What was the process?

I had been working on a play about a knight that morphed into an old cowboy who had given up cowboying and adventure to marry but still dreamed of buying a herd of cattle and driving them north to market, taking his son with him and turning him into a man.  However, the son knows the days of trail driving are past and he dreams of being a railroad engineer.   When the old cowboy's wife died, he sold the store, bought a herd and started north with his son.  But the setting and stage directions got longer and the dialogue shorter and after a time I reluctantly accepted that it was going to be a novel about dreams but there is that herd of cattle.  I feared if it were published as a genre western those who loved such books would hate it.  Writer's Market said that Knopf did not publish westerns so I wrote a cover letter that the book was no more a western thanDon Quixote was a western and dropped it over the transom.  They kept it six months writing an occasional letter that they wanted another editor to read it.  By that time I had a play agent, Robert Freedman, so I sent the manuscript to him.  He didn't handle fiction but had a colleague, Robert Lescher, who did so he gave him the manuscript.  Lescher called Knopf and told them to send a contract or return the manuscript and three months later I had a contract.     

Who's your favorite author and why?

William Faulkner with Herman Melville a close second, but sometimes it's Franz Kafka.  Faulkner because of his insight into the south,  Melville because of his insight into obsession, and Kafka because of his insight into the Twentieth Century.

How did you deal with rejection letters, if you received any?

I've received many rejection letters and still do.  It's as much part of writing as a pen, typewriter or word processor.  After Pearl Buck became the first American and still the only American woman to win the Nobel Prize in Literature, she wrote that she still received rejection letters and they hurt more than ever.  If she received rejections how could I imagine I wouldn't?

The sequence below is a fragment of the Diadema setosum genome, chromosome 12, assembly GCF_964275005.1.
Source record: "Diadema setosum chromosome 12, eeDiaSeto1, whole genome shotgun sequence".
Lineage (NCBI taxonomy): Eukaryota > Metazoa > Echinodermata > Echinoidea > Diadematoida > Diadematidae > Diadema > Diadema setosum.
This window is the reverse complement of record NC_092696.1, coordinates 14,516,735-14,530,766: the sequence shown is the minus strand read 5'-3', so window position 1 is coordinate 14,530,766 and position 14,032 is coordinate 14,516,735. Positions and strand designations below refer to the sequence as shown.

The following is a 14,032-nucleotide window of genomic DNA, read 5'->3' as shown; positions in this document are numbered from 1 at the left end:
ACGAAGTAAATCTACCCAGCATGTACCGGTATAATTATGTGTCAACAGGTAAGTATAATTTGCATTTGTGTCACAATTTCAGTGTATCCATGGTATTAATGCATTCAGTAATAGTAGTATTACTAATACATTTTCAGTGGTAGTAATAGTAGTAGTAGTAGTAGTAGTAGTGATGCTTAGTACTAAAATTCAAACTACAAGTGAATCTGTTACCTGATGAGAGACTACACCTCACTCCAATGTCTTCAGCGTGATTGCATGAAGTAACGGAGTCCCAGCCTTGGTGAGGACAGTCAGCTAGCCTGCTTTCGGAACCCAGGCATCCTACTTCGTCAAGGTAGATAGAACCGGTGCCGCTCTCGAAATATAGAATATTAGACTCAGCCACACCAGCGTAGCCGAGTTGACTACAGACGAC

What, in your opinion, are the most important elements of good writing?

Character, use of language and insight.  I don't read stories if the characters are not important to me or the language is facile or if the writer has nothing to say.  

How do you develop your plots/characters, ideas/concepts ? Do you use any set formula?

I usually begin with an idea or concept.  With "Wanderer Springs" I knew only the texture when I began.  I wanted the stories woven together in a ball so that each time one character passed another another there was a history or backstory that impacted each.  "Tie-Fast Country" was the only novel I tried to outline before writing but the outline became a detailed chapter summary.  I had to change the placement of a chapter but otherwise the plot fell out before me.   I did probably fifteen rewrites but I always knew where the story was going.

What do you do to unwind and relax?

I used to run but after knee surgery I now walk.  Exercise is the best way to get away from your chair and mind.  To get away from writing I have to leave home so my wife and I travel.  I may keep notes or ideas may come about some project I am working on and I jot those down and a couple of times I have written travel articles while traveling and twice stories but that just happens. 

What do you like to read?

Mostly history, especially about some country I have visited.  I sometimes wish I had majored in history but the professors I had didn't excite me about history.  I discovered that on my own.  I read poetry.  I find it dangerous to read fiction while working on a novel because I sometimes discover someone who is trying to do the same thing thematically or regarding character or language that I am doing.  So, I stop reading it at that point.